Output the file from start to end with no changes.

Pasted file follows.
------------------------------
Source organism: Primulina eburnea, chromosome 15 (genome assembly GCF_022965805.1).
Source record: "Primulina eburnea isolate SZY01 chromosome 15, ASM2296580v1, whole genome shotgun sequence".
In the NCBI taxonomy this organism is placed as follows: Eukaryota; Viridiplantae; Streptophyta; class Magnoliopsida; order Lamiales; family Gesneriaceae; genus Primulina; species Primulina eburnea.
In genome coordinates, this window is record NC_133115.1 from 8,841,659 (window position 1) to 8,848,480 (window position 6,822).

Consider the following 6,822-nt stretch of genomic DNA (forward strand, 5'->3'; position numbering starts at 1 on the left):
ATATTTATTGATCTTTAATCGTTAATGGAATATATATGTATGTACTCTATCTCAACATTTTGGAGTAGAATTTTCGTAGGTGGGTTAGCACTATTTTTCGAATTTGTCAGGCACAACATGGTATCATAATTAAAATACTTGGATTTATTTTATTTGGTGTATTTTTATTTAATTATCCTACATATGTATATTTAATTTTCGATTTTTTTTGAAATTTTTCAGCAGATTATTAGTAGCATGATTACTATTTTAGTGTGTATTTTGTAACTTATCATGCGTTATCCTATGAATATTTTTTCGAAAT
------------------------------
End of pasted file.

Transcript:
Source organism: Primulina eburnea, chromosome 15 (genome assembly GCF_022965805.1).
Source record: "Primulina eburnea isolate SZY01 chromosome 15, ASM2296580v1, whole genome shotgun sequence".
In the NCBI taxonomy this organism is placed as follows: Eukaryota; Viridiplantae; Streptophyta; class Magnoliopsida; order Lamiales; family Gesneriaceae; genus Primulina; species Primulina eburnea.
In genome coordinates, this window is record NC_133115.1 from 8,841,659 (window position 1) to 8,848,480 (window position 6,822).

Consider the following 6,822-nt stretch of genomic DNA (forward strand, 5'->3'; position numbering starts at 1 on the left):
ATATTTATTGATCTTTAATCGTTAATGGAATATATATGTATGTACTCTATCTCAACATTTTGGAGTAGAATTTTCGTAGGTGGGTTAGCACTATTTTTCGAATTTGTCAGGCACAACATGGTATCATAATTAAAATACTTGGATTTATTTTATTTGGTGTATTTTTATTTAATTATCCTACATATGTATATTTAATTTTCGATTTTTTTTGAAATTTTTCAGCAGATTATTAGTAGCATGATTACTATTTTAGTGTGTATTTTGTAACTTATCATGCGTTATCCTATGAATATTTTTTCGAAAT